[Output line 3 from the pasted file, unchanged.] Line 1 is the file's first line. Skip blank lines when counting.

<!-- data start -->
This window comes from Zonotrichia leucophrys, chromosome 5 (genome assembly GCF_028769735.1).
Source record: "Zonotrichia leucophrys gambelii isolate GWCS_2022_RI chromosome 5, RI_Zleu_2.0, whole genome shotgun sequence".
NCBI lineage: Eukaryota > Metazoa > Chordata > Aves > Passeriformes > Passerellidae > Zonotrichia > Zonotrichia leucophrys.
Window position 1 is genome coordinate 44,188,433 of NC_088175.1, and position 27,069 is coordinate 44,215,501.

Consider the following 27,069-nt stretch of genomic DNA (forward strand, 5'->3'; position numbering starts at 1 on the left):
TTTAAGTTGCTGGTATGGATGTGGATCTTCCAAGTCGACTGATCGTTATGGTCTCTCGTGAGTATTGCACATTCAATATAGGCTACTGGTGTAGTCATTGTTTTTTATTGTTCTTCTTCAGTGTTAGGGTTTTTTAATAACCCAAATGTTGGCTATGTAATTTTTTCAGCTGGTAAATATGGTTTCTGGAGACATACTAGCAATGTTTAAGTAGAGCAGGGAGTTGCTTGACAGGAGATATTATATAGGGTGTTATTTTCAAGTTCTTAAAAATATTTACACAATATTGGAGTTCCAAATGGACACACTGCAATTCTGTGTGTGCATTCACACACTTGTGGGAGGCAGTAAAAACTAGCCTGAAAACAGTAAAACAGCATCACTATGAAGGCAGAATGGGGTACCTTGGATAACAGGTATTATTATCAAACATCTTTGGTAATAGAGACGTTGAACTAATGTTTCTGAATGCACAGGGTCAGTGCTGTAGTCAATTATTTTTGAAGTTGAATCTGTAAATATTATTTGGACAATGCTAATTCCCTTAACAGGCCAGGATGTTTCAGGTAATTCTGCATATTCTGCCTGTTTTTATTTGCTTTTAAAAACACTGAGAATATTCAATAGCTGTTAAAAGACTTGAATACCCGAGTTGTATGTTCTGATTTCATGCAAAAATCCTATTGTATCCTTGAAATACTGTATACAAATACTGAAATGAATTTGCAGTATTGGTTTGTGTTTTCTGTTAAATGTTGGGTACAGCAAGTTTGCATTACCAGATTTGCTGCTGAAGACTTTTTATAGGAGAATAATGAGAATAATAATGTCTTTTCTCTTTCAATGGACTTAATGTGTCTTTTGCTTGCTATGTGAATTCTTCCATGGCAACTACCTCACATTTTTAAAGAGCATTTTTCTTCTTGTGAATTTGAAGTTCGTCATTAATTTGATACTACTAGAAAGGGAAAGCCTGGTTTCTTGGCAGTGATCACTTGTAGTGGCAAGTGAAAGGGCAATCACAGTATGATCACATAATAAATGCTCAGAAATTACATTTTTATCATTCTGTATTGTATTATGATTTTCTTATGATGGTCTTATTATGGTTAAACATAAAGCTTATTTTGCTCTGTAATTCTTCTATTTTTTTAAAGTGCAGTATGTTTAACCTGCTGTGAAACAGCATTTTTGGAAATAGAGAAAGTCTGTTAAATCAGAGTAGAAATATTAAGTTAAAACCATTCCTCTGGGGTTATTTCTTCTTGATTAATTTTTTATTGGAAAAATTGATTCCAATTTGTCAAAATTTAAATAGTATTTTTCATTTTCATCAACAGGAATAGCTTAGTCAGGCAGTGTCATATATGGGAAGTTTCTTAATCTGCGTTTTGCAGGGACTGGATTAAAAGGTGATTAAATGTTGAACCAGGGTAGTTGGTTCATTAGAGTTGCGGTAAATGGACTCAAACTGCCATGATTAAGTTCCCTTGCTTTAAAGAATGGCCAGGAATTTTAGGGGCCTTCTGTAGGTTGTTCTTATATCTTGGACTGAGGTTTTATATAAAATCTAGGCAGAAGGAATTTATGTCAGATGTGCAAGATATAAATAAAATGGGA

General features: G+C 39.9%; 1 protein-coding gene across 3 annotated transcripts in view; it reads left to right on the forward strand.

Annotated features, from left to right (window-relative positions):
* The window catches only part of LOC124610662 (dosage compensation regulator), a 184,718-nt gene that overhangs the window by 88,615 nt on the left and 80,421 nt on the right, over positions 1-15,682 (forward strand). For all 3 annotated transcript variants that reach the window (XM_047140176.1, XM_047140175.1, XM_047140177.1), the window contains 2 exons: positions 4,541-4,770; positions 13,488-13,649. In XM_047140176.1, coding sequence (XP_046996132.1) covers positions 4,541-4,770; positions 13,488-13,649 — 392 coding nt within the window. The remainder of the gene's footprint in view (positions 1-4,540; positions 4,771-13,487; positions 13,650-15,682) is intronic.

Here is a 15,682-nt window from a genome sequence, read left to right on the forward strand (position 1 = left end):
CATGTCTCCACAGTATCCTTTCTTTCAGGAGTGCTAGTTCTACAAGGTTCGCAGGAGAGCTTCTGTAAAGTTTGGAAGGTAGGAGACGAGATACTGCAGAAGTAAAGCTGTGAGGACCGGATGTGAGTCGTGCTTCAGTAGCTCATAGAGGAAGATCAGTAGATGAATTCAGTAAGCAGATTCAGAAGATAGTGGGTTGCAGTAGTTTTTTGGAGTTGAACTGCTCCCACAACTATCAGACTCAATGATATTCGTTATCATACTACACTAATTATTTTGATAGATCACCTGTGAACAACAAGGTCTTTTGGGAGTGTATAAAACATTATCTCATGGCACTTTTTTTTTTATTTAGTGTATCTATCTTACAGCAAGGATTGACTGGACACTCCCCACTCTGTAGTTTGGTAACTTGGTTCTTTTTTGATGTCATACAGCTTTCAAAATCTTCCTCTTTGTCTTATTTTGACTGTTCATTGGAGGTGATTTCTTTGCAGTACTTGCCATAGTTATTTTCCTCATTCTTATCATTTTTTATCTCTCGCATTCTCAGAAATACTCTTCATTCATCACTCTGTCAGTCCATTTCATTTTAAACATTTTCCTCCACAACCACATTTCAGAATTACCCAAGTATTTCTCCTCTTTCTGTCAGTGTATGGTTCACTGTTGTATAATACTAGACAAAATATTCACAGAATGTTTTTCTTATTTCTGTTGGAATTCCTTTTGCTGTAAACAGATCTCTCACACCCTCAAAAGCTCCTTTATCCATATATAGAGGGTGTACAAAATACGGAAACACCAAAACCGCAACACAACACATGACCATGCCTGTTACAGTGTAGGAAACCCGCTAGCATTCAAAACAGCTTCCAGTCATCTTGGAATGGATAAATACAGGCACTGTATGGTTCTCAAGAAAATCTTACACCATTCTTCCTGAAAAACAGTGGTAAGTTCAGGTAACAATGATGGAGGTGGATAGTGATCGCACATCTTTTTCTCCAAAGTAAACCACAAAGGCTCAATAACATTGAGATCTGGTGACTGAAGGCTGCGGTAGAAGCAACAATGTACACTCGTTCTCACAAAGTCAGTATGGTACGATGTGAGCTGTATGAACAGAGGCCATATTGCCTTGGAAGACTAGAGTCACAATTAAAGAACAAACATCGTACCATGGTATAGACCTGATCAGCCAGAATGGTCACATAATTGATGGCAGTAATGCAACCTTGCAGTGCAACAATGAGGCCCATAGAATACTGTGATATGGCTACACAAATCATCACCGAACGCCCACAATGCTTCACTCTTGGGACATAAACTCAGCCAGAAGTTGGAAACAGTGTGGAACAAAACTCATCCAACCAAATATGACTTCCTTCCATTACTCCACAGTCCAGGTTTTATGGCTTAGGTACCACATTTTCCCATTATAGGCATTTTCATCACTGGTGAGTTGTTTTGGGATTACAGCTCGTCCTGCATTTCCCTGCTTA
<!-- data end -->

NCBI lineage: Eukaryota > Metazoa > Chordata > Aves > Passeriformes > Passerellidae > Zonotrichia > Zonotrichia leucophrys.